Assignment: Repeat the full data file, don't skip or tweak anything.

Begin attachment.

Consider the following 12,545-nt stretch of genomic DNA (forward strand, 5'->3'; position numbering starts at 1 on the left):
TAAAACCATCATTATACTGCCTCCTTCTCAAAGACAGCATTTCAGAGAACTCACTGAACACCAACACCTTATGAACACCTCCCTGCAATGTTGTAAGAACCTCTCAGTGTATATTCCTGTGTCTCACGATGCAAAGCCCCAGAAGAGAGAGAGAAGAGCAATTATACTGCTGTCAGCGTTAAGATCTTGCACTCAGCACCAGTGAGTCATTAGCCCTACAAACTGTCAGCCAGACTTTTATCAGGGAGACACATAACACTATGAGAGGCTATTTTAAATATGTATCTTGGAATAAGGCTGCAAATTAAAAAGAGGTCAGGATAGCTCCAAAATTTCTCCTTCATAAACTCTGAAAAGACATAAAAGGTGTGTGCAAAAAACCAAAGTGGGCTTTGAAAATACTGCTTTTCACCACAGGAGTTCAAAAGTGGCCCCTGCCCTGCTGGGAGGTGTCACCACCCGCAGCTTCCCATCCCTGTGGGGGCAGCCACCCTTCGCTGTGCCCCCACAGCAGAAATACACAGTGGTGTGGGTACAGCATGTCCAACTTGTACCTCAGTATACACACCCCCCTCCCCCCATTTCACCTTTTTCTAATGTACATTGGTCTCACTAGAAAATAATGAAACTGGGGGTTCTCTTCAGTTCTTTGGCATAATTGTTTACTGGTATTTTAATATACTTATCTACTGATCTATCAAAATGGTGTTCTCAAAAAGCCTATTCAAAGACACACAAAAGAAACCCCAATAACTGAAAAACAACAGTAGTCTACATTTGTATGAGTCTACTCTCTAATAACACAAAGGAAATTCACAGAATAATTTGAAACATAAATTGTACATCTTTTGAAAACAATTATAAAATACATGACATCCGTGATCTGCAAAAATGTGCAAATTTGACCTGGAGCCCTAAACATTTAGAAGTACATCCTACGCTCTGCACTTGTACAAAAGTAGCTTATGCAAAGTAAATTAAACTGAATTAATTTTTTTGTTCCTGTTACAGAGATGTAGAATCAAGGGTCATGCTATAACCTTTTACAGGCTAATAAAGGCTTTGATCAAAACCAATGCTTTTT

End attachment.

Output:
Consider the following 12,545-nt stretch of genomic DNA (forward strand, 5'->3'; position numbering starts at 1 on the left):
TAAAACCATCATTATACTGCCTCCTTCTCAAAGACAGCATTTCAGAGAACTCACTGAACACCAACACCTTATGAACACCTCCCTGCAATGTTGTAAGAACCTCTCAGTGTATATTCCTGTGTCTCACGATGCAAAGCCCCAGAAGAGAGAGAGAAGAGCAATTATACTGCTGTCAGCGTTAAGATCTTGCACTCAGCACCAGTGAGTCATTAGCCCTACAAACTGTCAGCCAGACTTTTATCAGGGAGACACATAACACTATGAGAGGCTATTTTAAATATGTATCTTGGAATAAGGCTGCAAATTAAAAAGAGGTCAGGATAGCTCCAAAATTTCTCCTTCATAAACTCTGAAAAGACATAAAAGGTGTGTGCAAAAAACCAAAGTGGGCTTTGAAAATACTGCTTTTCACCACAGGAGTTCAAAAGTGGCCCCTGCCCTGCTGGGAGGTGTCACCACCCGCAGCTTCCCATCCCTGTGGGGGCAGCCACCCTTCGCTGTGCCCCCACAGCAGAAATACACAGTGGTGTGGGTACAGCATGTCCAACTTGTACCTCAGTATACACACCCCCCTCCCCCCATTTCACCTTTTTCTAATGTACATTGGTCTCACTAGAAAATAATGAAACTGGGGGTTCTCTTCAGTTCTTTGGCATAATTGTTTACTGGTATTTTAATATACTTATCTACTGATCTATCAAAATGGTGTTCTCAAAAAGCCTATTCAAAGACACACAAAAGAAACCCCAATAACTGAAAAACAACAGTAGTCTACATTTGTATGAGTCTACTCTCTAATAACACAAAGGAAATTCACAGAATAATTTGAAACATAAATTGTACATCTTTTGAAAACAATTATAAAATACATGACATCCGTGATCTGCAAAAATGTGCAAATTTGACCTGGAGCCCTAAACATTTAGAAGTACATCCTACGCTCTGCACTTGTACAAAAGTAGCTTATGCAAAGTAAATTAAACTGAATTAATTTTTTTGTTCCTGTTACAGAGATGTAGAATCAAGGGTCATGCTATAACCTTTTACAGGCTAATAAAGGCTTTGATCAAAACCAATGCTTTTT